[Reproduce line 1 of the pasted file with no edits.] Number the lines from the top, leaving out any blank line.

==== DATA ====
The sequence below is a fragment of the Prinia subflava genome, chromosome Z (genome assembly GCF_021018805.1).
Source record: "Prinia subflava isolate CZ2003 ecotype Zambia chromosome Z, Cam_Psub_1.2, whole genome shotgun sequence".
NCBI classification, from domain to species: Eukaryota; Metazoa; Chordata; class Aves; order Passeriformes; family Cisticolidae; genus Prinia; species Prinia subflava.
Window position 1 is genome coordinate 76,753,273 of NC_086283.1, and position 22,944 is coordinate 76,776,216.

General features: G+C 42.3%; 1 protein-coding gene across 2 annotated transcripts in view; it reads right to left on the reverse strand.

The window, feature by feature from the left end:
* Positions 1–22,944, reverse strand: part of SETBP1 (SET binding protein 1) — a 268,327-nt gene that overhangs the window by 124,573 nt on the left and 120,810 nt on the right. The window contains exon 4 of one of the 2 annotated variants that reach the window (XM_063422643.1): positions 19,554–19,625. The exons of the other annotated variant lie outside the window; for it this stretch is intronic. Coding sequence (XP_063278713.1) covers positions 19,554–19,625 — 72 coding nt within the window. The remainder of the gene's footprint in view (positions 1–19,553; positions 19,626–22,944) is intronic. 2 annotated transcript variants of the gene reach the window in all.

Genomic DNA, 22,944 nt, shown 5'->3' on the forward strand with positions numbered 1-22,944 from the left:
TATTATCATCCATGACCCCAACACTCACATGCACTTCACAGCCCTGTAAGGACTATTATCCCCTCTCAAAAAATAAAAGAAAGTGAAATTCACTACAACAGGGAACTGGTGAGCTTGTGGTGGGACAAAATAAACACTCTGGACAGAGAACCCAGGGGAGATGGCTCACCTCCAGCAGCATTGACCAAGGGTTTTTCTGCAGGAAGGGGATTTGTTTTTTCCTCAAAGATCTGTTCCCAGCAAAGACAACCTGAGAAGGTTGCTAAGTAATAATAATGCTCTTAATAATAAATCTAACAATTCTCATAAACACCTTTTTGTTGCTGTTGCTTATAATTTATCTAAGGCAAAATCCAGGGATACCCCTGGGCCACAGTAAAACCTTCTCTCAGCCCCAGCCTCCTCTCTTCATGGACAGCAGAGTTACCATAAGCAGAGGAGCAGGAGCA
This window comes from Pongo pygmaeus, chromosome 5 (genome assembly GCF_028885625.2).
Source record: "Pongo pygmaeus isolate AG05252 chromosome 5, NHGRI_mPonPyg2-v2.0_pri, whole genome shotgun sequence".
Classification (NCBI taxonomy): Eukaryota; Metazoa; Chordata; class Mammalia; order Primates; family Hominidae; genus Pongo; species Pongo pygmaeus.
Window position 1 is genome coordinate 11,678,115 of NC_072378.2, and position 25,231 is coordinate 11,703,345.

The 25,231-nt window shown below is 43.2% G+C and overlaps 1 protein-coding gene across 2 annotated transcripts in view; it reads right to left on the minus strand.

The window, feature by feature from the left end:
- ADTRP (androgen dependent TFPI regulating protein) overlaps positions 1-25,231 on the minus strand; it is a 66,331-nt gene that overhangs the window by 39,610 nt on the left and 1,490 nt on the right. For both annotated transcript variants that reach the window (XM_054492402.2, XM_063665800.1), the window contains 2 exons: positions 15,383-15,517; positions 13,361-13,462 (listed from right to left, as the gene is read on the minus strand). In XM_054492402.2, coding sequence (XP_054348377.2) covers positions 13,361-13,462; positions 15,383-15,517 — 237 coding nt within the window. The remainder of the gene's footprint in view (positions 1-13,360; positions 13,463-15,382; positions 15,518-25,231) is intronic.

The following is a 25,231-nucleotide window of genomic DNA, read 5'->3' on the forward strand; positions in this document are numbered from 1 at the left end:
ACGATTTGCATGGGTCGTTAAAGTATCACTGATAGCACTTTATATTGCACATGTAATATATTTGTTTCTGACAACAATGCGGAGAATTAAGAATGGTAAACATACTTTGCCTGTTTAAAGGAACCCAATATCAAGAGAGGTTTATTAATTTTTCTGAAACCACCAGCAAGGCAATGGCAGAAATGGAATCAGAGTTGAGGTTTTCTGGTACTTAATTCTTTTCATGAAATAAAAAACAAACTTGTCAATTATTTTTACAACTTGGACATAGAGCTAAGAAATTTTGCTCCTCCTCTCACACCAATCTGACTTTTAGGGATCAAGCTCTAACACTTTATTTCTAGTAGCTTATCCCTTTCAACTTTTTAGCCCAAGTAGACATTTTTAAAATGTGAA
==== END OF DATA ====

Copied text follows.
The sequence below is a fragment of the Prinia subflava genome, chromosome Z (genome assembly GCF_021018805.1).